By Janet M. Shlaes, Ph.D.
Have you ever been responsible for taking a new complex project from inception to completion when time is scarce, you are already responsible for multiple projects and your new project is considered high priority and urgent? If you are like most people, your anxiety level increased after reading the prior sentence. In addition, you might be feeling the urge to speed up to fulfill the challenge of your additional responsibility. Paradoxically, this is the exact opposite of what is called for. When you experience the pressure to speed up, what is actually called for is patience and intentionally slowing down to optimally address six interconnected project stages.
You know the importance of having a realistically challenging project plan that includes detailed aspects of essential elements, a viable budget, a strategic plan with accountabilities, a timeline with execution deadlines, a means to review/assess progress and a system of incorporating project adjustment strategies. What you may not realize is that none of the above is possible without the generation of an engaging relevant vision. Your clearly articulated vision serves as your “true-north” throughout your entire project, a grounding place to return to when things inevitably go off-track. Many projects ultimately fail due to the lack of a clearly articulated vision with specific outcome goals. If you don’t know what success will look like then it’s easy to fall into what I refer to as “hamster wheel syndrome,” the illusion of forward momentum.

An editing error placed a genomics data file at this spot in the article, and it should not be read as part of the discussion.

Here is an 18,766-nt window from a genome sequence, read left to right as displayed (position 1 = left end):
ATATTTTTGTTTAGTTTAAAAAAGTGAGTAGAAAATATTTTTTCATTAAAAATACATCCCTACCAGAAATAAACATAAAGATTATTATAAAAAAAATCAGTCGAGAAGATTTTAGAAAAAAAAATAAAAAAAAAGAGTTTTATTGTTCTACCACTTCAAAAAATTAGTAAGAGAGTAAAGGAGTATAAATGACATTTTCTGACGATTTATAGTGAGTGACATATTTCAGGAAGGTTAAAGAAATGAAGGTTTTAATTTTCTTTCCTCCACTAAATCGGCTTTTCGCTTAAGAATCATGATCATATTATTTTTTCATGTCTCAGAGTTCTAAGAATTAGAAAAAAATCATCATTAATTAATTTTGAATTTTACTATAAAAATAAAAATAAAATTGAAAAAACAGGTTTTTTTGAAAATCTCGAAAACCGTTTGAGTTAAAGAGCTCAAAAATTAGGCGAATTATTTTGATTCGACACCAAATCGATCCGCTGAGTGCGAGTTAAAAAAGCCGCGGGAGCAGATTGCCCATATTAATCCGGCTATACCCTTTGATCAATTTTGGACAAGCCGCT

A comprehensive project scope statement outlines your project’s deliverables and identifies constraints, assumptions and key success factors inherent in your project. A well-designed project scope statement clearly defines the boundaries of your project. Without this type of statement, projects often succumb to what is referred to as “scope-creep” - uncontrolled changes or project growth in your project’s scope at any point after its inception.